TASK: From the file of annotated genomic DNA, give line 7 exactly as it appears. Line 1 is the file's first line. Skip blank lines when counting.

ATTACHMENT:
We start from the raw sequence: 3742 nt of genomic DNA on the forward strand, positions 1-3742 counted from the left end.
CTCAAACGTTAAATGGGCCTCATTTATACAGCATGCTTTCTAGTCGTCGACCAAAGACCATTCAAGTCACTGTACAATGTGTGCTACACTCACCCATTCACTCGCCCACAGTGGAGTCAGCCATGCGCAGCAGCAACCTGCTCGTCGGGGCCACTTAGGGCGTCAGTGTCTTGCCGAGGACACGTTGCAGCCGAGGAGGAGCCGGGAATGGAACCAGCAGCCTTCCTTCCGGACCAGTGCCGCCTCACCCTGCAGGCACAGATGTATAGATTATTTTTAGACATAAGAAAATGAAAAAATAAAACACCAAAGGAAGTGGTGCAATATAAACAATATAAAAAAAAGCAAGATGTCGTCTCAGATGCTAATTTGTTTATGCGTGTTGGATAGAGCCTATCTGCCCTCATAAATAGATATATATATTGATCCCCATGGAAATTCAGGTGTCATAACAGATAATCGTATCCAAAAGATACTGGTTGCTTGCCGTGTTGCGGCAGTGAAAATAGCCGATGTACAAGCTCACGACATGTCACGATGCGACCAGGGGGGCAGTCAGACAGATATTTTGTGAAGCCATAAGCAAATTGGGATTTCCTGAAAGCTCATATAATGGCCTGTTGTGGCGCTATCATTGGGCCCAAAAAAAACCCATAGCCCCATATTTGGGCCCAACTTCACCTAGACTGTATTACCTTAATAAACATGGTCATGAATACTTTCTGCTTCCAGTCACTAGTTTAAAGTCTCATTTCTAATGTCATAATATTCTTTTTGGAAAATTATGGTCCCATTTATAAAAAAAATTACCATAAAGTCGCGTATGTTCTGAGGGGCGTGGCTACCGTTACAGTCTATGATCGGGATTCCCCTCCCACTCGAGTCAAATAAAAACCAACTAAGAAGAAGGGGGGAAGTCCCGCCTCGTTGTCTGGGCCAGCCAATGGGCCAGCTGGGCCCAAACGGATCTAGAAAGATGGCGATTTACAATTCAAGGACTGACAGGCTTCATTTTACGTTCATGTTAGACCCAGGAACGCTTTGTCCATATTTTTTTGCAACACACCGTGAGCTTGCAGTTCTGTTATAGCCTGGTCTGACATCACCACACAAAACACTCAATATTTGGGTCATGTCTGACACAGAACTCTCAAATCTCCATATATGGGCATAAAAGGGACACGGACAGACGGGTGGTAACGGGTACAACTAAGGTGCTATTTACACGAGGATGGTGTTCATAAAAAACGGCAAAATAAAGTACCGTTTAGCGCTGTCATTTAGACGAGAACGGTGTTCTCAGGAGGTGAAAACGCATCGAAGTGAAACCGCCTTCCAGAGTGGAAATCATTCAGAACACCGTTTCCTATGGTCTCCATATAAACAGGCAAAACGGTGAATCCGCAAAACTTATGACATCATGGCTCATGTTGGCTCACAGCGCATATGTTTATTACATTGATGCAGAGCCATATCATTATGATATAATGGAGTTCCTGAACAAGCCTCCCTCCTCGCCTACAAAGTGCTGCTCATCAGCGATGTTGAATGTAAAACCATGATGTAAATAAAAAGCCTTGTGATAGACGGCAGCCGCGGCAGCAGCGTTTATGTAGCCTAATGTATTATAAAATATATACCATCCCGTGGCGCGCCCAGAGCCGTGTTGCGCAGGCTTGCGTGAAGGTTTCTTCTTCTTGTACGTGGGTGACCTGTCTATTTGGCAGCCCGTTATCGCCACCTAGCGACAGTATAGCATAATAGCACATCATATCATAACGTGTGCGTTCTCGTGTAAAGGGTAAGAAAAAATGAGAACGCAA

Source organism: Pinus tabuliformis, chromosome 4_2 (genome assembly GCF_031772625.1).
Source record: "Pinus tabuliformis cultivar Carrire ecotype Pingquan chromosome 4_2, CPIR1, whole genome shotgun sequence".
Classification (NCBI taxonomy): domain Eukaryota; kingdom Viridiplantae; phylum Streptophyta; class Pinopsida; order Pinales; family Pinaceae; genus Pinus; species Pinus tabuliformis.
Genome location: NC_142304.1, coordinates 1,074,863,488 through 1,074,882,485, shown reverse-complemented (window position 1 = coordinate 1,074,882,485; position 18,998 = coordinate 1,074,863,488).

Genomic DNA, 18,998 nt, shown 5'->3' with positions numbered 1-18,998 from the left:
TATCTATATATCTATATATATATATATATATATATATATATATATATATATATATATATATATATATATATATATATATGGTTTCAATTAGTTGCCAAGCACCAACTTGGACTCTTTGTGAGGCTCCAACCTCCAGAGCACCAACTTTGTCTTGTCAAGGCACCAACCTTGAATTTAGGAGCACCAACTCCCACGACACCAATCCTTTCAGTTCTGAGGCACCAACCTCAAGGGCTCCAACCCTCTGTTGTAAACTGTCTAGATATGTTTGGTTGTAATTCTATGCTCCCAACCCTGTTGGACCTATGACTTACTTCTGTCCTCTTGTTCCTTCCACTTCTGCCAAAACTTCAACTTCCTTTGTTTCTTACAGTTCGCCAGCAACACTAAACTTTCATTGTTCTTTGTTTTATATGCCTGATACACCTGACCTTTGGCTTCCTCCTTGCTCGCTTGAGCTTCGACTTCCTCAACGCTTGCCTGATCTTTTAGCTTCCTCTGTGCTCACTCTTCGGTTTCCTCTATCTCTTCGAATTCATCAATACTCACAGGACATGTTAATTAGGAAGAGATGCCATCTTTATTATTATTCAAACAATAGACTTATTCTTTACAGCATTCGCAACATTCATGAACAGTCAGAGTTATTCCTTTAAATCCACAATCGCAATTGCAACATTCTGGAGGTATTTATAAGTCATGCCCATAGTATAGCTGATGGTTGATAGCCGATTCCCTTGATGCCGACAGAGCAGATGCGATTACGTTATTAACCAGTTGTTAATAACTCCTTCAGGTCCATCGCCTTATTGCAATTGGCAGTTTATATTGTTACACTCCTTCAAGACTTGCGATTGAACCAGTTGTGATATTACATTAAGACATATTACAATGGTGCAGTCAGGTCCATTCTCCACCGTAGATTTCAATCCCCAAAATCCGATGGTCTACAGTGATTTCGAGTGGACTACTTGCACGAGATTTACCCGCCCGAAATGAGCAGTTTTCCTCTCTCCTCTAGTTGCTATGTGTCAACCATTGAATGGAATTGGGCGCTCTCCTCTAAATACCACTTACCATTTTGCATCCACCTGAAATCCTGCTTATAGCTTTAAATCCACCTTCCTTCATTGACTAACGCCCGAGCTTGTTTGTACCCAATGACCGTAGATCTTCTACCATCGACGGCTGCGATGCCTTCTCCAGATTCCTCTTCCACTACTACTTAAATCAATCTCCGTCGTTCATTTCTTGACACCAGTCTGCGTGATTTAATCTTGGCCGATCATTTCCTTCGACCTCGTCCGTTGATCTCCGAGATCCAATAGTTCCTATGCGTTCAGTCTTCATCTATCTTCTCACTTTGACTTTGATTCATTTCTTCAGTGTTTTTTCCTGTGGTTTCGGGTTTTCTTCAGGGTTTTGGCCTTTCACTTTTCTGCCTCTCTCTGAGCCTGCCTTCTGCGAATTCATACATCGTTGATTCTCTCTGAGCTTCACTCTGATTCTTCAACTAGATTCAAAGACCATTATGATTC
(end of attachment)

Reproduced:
Genomic DNA, 18,998 nt, shown 5'->3' with positions numbered 1-18,998 from the left: